Peter Overby

As NPR's correspondent covering campaign finance and lobbying, Peter Overby totes around a business card that reads Power, Money & Influence Correspondent. Some of his lobbyist sources call it the best job title in Washington.

Overby was awarded an Alfred I. duPont-Columbia silver baton for his coverage of the 2000 campaign and the 2001 Senate vote to tighten the rules on campaign finance. The citation said his reporting "set the bar" for the beat.

In 2008, he teamed up with the Center for Investigative Reporting on the Secret Money Project, an extended multimedia investigation of outside-money groups in federal elections.

Joining with NPR congressional correspondent Andrea Seabrook in 2009, Overby helped to produce Dollar Politics, a multimedia examination of the ties between lawmakers and lobbyists, as Congress considered the health-care overhaul bill. The series went on to win the annual award for excellence in Washington-based reporting given by the Radio and Television Correspondents Association.

Because life is about more than politics, even in Washington, Overby has veered off his beat long enough to do a few other stories, including an appreciation of R&B star Jackie Wilson and a look back at an 1887 shooting in the Capitol, when an angry journalist fatally wounded a congressman-turned-lobbyist.

Before coming to NPR in 1994, Overby was senior editor at Common Cause Magazine, where he shared a 1992 Investigative Reporters and Editors Award for magazine writing. His work has appeared in publications ranging from the Congressional Quarterly Guide to Congress and Los Angeles Times to the Utne Reader and Reader's Digest (including the large-print edition).

Overby is a Washington-area native and lives in Northern Virginia with his family.

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Election 2012
3:51 am
Wed November 2, 2011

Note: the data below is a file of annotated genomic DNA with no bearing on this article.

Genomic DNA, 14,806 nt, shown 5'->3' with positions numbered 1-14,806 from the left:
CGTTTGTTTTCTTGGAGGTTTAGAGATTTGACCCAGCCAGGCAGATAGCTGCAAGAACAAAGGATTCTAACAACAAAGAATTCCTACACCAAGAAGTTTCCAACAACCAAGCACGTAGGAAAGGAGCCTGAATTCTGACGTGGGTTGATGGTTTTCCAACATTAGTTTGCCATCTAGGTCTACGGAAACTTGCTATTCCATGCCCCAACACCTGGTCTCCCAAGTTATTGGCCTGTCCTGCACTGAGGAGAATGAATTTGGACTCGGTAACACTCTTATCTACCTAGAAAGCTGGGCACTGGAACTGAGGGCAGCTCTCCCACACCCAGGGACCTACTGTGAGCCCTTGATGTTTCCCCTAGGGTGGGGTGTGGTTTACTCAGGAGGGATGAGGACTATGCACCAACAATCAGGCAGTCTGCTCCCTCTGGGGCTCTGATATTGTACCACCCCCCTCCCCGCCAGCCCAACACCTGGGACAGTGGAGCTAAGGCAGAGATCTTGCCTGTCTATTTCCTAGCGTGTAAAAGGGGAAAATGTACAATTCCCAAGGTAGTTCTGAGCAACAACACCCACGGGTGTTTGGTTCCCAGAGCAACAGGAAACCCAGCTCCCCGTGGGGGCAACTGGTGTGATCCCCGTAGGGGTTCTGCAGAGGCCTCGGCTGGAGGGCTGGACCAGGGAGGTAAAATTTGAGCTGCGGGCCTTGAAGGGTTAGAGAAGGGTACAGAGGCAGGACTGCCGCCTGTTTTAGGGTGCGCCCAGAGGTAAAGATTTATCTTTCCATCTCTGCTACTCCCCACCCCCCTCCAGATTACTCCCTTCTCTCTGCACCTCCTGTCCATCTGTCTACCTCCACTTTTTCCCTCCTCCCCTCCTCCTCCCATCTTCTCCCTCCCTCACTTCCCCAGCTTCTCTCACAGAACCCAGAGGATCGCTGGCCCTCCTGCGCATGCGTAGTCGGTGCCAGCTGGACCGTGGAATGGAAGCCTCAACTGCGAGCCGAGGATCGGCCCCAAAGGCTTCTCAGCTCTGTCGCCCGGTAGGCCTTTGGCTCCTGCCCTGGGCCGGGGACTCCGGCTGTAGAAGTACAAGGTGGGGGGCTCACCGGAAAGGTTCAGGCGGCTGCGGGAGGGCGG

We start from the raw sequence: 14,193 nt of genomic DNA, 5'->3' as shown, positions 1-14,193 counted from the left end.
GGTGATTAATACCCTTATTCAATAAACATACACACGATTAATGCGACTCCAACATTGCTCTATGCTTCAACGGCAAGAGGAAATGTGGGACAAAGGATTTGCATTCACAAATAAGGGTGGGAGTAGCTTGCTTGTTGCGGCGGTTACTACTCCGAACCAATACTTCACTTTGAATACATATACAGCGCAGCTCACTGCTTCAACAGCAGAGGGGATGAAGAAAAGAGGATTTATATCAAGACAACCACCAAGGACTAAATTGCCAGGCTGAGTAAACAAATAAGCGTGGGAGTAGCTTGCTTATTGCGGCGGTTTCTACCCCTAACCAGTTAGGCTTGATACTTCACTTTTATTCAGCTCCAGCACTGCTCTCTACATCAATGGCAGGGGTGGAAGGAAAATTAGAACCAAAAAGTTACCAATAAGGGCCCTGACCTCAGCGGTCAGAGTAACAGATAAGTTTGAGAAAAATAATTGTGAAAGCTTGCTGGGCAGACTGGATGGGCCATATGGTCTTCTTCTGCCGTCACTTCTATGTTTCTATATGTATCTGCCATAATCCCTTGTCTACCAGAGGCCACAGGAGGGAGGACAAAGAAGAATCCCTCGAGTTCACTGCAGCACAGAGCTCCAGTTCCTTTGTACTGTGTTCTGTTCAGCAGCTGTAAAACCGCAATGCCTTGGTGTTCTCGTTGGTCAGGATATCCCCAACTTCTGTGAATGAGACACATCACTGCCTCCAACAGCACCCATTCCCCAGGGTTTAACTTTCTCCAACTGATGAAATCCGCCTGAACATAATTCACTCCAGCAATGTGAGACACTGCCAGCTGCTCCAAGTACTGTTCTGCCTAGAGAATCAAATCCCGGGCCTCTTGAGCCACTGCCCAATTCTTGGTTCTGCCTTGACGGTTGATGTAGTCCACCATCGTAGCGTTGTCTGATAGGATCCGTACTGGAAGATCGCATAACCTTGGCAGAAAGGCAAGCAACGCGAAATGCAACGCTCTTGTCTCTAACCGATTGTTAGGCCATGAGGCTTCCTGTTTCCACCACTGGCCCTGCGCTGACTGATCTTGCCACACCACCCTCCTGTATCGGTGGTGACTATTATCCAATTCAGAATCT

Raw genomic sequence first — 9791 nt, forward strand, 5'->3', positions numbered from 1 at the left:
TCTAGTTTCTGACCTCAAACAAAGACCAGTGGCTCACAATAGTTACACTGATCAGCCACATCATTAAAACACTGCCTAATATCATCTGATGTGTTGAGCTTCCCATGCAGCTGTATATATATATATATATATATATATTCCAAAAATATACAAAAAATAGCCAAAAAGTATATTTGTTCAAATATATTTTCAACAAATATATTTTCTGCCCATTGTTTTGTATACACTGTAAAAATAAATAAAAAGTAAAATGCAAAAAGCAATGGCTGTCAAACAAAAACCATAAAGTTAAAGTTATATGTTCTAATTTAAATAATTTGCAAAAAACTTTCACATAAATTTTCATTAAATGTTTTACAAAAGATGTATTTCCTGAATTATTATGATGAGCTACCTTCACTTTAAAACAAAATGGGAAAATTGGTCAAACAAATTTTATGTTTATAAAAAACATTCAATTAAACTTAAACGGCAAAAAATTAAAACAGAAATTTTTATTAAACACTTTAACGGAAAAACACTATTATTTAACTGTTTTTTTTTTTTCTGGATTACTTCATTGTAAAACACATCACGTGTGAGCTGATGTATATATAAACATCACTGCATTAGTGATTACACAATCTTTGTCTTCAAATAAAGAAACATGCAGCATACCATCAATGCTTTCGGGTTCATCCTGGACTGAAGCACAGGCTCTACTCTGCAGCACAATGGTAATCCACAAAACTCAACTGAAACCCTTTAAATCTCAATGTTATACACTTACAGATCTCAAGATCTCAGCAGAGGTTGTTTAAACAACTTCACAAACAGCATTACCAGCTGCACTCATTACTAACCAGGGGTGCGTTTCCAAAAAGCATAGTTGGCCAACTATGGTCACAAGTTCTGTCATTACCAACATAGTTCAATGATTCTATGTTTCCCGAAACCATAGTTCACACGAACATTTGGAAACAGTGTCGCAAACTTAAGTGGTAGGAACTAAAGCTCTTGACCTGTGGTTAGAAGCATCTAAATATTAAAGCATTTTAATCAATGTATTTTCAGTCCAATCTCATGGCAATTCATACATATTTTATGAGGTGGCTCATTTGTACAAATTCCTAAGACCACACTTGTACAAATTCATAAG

Nonprofit Seeks To Be New Political Force

If you want to know just how unhappy Americans are with their two-party government, a group called Americans Elect is ready to tell you.

The nonprofit group has scheduled a press conference in Washington, D.C., on Wednesday in a bid to show the Democratic and Republican establishments that voters want a third choice in presidential candidates.

It's a choice Americans Elect hopes to provide. This might sound like a third political party taking the field, but the group says that's not what it is.

'A New Force'

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Politics
1:02 pm
Thu October 27, 2011

More Corporations Shed Light On Political Spending

UPS was among the top scorers in a new index ranking companies on political transparency and accountability.

Justin Sullivan Getty Images

For the first time, 100 of America's biggest corporations are being rated on the transparency of their political activities.

On Friday, the Wharton School at the University of Pennsylvania and the nonpartisan Center for Political Accountability will release an index that ranks the S&P 100 companies. The rankings come as politicians employ new loopholes — and the Supreme Court's Citizens United decision — to solicit secret, million-dollar contributions from corporate donors.

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